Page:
10. 5 out of 5

    Bob

    I don't think I've given 5 stars before but I think it's deserved in this case. This book is partially a bio of Petraeus and one of the things that kept me reading it was wondering what the author would conclude about him in the end. It is definitely not a hagiography of Petraeus but also, not a take down with malicious intent. Because of this I would say it is a very accurate and appropriate account of US war making in the first decade of the 21st century. In the end Petraeus is a bit of a trag I don't think I've given 5 stars before but I think it's deserved in this case. This book is partially a bio of Petraeus and one of the things that kept me reading it was wondering what the author would conclude about him in the end. It is definitely not a hagiography of Petraeus but also, not a take down with malicious intent. Because of this I would say it is a very accurate and appropriate account of US war making in the first decade of the 21st century. In the end Petraeus is a bit of a tragic character. Intelligent, successful, and ambitious but perhaps misguided in his zeal. COIN methods turn out to have significant dependencies outside of the control of the commanders and several significant ambiguities.

  11. 4 out of 5

    Vincent Solomeno

    Fred Kaplan's "The Insurgents" is a must-read for anyone interested in understanding how the U.S. Armed Forces, and the U.S. Army in particular, adapted to the counterinsurgency threat in Iraq. Mr. Kaplan profiles a group of officers - David Petraeus and H.R. McMaster among them - who went "back to the future" to team with academics to study the lessons learned of America's experience in Vietnam. I led a group of Army officers and non-commissioned officers for our professional development readin Fred Kaplan's "The Insurgents" is a must-read for anyone interested in understanding how the U.S. Armed Forces, and the U.S. Army in particular, adapted to the counterinsurgency threat in Iraq. Mr. Kaplan profiles a group of officers - David Petraeus and H.R. McMaster among them - who went "back to the future" to team with academics to study the lessons learned of America's experience in Vietnam. I led a group of Army officers and non-commissioned officers for our professional development reading group. We chose this book and every person in the group, regardless of education and interest, found it interesting and useful. It was the finest book I read in 2014.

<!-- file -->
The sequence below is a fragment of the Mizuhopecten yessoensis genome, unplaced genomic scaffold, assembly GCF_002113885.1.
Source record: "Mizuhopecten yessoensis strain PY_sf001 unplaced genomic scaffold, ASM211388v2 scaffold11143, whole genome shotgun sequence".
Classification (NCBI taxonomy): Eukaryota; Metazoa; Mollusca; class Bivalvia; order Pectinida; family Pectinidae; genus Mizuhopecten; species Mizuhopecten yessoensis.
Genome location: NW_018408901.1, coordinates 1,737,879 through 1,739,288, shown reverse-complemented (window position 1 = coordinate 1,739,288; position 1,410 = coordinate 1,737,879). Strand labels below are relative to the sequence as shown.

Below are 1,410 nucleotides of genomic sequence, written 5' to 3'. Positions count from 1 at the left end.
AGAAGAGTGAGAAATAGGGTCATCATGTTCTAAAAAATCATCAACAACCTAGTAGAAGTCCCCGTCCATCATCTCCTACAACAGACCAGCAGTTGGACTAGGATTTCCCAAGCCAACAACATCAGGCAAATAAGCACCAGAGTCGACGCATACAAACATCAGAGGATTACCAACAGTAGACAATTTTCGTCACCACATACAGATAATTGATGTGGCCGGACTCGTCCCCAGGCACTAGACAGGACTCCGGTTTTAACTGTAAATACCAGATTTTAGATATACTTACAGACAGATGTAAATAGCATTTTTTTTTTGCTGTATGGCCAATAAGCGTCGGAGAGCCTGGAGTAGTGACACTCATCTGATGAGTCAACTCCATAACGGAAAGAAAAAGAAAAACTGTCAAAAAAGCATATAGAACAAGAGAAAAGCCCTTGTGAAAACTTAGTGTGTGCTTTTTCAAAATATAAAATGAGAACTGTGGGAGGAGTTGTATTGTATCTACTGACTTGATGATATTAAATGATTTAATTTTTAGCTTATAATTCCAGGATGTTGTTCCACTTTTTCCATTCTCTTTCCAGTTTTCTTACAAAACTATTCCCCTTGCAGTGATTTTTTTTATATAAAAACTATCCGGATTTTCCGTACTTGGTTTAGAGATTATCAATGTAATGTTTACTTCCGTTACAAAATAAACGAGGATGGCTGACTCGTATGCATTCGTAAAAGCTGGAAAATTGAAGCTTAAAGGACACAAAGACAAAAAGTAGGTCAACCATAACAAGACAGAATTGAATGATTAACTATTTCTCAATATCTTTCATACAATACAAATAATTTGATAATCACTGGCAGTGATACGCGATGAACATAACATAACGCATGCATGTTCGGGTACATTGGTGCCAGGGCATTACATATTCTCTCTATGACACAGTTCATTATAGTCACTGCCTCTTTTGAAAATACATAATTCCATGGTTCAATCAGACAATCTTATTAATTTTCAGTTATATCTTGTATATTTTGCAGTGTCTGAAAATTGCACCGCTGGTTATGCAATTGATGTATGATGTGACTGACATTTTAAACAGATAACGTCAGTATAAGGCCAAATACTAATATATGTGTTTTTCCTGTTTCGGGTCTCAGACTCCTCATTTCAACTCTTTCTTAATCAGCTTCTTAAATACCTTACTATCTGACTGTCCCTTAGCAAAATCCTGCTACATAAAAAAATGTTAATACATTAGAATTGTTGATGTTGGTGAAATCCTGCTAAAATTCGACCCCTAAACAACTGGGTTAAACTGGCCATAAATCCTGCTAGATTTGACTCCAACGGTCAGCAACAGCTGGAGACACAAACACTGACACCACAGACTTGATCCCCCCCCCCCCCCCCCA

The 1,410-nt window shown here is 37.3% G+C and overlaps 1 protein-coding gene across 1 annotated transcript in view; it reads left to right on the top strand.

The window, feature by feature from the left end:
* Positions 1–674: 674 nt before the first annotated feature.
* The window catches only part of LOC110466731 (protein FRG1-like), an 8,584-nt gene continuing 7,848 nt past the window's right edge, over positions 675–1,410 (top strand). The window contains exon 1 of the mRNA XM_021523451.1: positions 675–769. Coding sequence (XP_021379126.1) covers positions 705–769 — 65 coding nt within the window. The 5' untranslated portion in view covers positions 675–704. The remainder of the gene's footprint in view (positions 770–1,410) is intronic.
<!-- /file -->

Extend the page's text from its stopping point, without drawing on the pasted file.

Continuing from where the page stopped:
12. 5 out of 5